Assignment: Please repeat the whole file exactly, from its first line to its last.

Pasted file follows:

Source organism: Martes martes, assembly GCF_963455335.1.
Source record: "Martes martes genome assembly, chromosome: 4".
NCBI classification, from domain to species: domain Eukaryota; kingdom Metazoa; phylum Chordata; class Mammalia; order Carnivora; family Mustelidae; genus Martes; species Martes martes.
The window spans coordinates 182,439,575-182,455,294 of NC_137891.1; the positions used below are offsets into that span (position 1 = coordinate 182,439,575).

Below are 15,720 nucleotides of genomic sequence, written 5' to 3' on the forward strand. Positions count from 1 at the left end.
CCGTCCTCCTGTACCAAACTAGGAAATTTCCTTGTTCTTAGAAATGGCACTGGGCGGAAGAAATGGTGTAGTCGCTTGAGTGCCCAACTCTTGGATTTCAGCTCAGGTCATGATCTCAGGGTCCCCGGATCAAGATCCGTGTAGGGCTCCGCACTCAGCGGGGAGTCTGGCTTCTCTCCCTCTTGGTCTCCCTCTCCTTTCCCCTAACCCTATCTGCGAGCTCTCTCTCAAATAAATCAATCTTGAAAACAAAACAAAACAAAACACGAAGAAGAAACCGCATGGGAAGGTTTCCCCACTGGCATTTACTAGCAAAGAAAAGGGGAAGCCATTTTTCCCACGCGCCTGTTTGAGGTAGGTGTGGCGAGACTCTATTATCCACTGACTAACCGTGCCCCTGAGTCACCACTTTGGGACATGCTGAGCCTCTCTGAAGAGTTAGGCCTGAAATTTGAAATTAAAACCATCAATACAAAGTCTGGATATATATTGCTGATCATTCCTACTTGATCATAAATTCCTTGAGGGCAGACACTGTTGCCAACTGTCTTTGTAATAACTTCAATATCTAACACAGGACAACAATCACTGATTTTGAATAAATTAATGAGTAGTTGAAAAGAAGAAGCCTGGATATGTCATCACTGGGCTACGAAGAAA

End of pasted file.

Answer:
Source organism: Martes martes, assembly GCF_963455335.1.
Source record: "Martes martes genome assembly, chromosome: 4".
NCBI classification, from domain to species: domain Eukaryota; kingdom Metazoa; phylum Chordata; class Mammalia; order Carnivora; family Mustelidae; genus Martes; species Martes martes.
The window spans coordinates 182,439,575-182,455,294 of NC_137891.1; the positions used below are offsets into that span (position 1 = coordinate 182,439,575).

Below are 15,720 nucleotides of genomic sequence, written 5' to 3' on the forward strand. Positions count from 1 at the left end.
CCGTCCTCCTGTACCAAACTAGGAAATTTCCTTGTTCTTAGAAATGGCACTGGGCGGAAGAAATGGTGTAGTCGCTTGAGTGCCCAACTCTTGGATTTCAGCTCAGGTCATGATCTCAGGGTCCCCGGATCAAGATCCGTGTAGGGCTCCGCACTCAGCGGGGAGTCTGGCTTCTCTCCCTCTTGGTCTCCCTCTCCTTTCCCCTAACCCTATCTGCGAGCTCTCTCTCAAATAAATCAATCTTGAAAACAAAACAAAACAAAACACGAAGAAGAAACCGCATGGGAAGGTTTCCCCACTGGCATTTACTAGCAAAGAAAAGGGGAAGCCATTTTTCCCACGCGCCTGTTTGAGGTAGGTGTGGCGAGACTCTATTATCCACTGACTAACCGTGCCCCTGAGTCACCACTTTGGGACATGCTGAGCCTCTCTGAAGAGTTAGGCCTGAAATTTGAAATTAAAACCATCAATACAAAGTCTGGATATATATTGCTGATCATTCCTACTTGATCATAAATTCCTTGAGGGCAGACACTGTTGCCAACTGTCTTTGTAATAACTTCAATATCTAACACAGGACAACAATCACTGATTTTGAATAAATTAATGAGTAGTTGAAAAGAAGAAGCCTGGATATGTCATCACTGGGCTACGAAGAAA